On this blog, I occasionally mention companies, products and experiences I’ve enjoyed — none of whom pay me to do so. If and when I’m able to get sponsored posts, I’ll be very clear who’s paying me to say what.

So when I read or listen to “news” of any sort, I expect to be told of any potential conflict of interest, even though that’s unlikely.

If someone takes a freebie, then raves about said item or experience, they need to come clean to their audience.

I once attended BlogHer, an annual conference that attracts 5,000 bloggers. I didn’t much care for it, although it’s obviously hugely popular.

The reason I would not go back was the exhibition hall, where women thronged the booths to collect as much free loot as they could carry. That’s not why I write or blog.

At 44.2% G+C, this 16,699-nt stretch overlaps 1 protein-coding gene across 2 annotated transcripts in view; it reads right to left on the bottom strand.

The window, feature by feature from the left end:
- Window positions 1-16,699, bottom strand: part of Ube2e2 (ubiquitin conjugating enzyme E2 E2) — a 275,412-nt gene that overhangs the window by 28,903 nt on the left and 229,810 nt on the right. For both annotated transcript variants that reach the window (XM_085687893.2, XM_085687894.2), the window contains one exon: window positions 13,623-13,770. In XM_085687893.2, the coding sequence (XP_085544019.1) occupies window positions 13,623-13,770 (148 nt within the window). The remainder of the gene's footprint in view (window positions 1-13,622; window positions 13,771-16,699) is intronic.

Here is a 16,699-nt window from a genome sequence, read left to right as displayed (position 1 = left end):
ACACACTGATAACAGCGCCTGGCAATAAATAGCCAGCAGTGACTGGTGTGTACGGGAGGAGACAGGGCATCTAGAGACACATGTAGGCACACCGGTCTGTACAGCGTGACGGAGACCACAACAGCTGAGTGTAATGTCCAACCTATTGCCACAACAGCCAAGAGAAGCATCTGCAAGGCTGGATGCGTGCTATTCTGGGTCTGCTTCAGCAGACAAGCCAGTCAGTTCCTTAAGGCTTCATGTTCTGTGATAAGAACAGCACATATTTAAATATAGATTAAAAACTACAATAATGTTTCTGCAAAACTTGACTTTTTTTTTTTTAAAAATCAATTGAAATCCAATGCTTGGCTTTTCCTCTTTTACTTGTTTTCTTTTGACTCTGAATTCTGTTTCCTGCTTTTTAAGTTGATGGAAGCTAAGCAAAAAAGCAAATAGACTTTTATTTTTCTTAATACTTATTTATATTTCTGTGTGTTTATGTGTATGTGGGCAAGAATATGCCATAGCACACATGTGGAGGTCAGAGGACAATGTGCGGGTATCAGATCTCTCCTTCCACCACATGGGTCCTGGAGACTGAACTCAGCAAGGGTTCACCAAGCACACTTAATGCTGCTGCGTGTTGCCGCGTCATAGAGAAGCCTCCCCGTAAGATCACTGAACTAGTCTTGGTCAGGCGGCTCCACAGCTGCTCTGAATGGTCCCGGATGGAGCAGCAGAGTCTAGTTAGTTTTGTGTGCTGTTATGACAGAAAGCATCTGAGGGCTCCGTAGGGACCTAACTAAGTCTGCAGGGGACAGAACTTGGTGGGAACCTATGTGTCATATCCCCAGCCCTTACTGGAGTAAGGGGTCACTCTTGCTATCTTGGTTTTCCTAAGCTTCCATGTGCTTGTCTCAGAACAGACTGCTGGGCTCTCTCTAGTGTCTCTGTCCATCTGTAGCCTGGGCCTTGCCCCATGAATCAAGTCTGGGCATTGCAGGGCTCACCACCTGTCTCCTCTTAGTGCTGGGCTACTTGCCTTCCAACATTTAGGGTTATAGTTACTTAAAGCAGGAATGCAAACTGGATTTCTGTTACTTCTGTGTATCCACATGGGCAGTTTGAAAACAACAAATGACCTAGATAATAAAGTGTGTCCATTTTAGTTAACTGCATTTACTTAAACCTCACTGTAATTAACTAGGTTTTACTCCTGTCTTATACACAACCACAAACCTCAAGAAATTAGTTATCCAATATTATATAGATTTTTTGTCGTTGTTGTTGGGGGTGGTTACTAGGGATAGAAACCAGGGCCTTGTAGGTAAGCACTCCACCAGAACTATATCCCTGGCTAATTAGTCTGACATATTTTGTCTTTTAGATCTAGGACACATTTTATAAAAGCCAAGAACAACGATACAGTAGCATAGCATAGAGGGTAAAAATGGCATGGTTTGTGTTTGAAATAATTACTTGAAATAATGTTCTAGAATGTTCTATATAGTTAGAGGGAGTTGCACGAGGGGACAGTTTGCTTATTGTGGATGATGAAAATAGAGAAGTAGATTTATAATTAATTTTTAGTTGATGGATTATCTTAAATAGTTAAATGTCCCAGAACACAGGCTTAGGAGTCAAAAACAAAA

It’s also not what journalists do.


Have you followed the excruciating behavior — and criminal trial it led to —  by UK editors Rebekah Brooks and Andy Coulson?

Here’s Ken Auletta in The New Yorker:

A British jury has declared Rebekah Brooks, the former editor of the News of the World and executive at News Corp., not guilty of criminal charges. She had been charged with participating in the paper’s phone-hacking practices, for covering up evidence, and for involvement in payoffs to silence the police or solicit their help in fetching fresh news stories. At the same time, they found Andrew Coulson, Brooks’s successor—who went on to serve as communications director for the Prime Minister—guilty on charges of conspiracy to intercept phone messages. Stuart Kuttner, the paper’s former managing editor, was also found not guilty; charges against some of the editors’ other colleagues have yet to be resolved. But a criminal case is not the final word on whether either editor, or News Corp., nor much of the British tabloid press, has betrayed the principles of journalism.